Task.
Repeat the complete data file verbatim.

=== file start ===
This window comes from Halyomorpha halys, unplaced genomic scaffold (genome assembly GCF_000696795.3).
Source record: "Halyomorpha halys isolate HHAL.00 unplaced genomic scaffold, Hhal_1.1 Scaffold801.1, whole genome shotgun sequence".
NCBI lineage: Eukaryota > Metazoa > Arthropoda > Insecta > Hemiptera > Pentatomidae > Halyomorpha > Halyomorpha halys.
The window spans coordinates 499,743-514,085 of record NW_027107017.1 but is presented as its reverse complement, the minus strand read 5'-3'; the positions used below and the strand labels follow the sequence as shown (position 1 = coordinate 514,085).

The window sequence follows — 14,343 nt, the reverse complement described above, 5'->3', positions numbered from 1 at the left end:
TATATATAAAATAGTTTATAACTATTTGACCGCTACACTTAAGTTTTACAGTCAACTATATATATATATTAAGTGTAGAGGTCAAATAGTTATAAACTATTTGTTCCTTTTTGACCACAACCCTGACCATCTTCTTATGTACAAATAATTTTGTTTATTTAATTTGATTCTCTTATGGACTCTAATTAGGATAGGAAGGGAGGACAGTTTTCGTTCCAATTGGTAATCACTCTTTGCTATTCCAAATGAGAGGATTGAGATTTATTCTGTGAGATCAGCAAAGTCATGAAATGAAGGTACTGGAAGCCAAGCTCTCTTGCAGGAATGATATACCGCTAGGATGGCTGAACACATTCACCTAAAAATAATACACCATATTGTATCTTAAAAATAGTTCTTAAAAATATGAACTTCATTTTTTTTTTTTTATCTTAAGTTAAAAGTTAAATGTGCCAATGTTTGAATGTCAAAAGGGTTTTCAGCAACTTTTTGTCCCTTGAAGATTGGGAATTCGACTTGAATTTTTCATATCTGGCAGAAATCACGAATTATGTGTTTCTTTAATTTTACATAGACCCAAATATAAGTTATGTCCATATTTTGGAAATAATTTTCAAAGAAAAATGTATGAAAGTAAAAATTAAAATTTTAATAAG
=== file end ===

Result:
This window comes from Halyomorpha halys, unplaced genomic scaffold (genome assembly GCF_000696795.3).
Source record: "Halyomorpha halys isolate HHAL.00 unplaced genomic scaffold, Hhal_1.1 Scaffold801.1, whole genome shotgun sequence".
NCBI lineage: Eukaryota > Metazoa > Arthropoda > Insecta > Hemiptera > Pentatomidae > Halyomorpha > Halyomorpha halys.
The window spans coordinates 499,743-514,085 of record NW_027107017.1 but is presented as its reverse complement, the minus strand read 5'-3'; the positions used below and the strand labels follow the sequence as shown (position 1 = coordinate 514,085).

The window sequence follows — 14,343 nt, the reverse complement described above, 5'->3', positions numbered from 1 at the left end:
TATATATAAAATAGTTTATAACTATTTGACCGCTACACTTAAGTTTTACAGTCAACTATATATATATATTAAGTGTAGAGGTCAAATAGTTATAAACTATTTGTTCCTTTTTGACCACAACCCTGACCATCTTCTTATGTACAAATAATTTTGTTTATTTAATTTGATTCTCTTATGGACTCTAATTAGGATAGGAAGGGAGGACAGTTTTCGTTCCAATTGGTAATCACTCTTTGCTATTCCAAATGAGAGGATTGAGATTTATTCTGTGAGATCAGCAAAGTCATGAAATGAAGGTACTGGAAGCCAAGCTCTCTTGCAGGAATGATATACCGCTAGGATGGCTGAACACATTCACCTAAAAATAATACACCATATTGTATCTTAAAAATAGTTCTTAAAAATATGAACTTCATTTTTTTTTTTTTATCTTAAGTTAAAAGTTAAATGTGCCAATGTTTGAATGTCAAAAGGGTTTTCAGCAACTTTTTGTCCCTTGAAGATTGGGAATTCGACTTGAATTTTTCATATCTGGCAGAAATCACGAATTATGTGTTTCTTTAATTTTACATAGACCCAAATATAAGTTATGTCCATATTTTGGAAATAATTTTCAAAGAAAAATGTATGAAAGTAAAAATTAAAATTTTAATAAG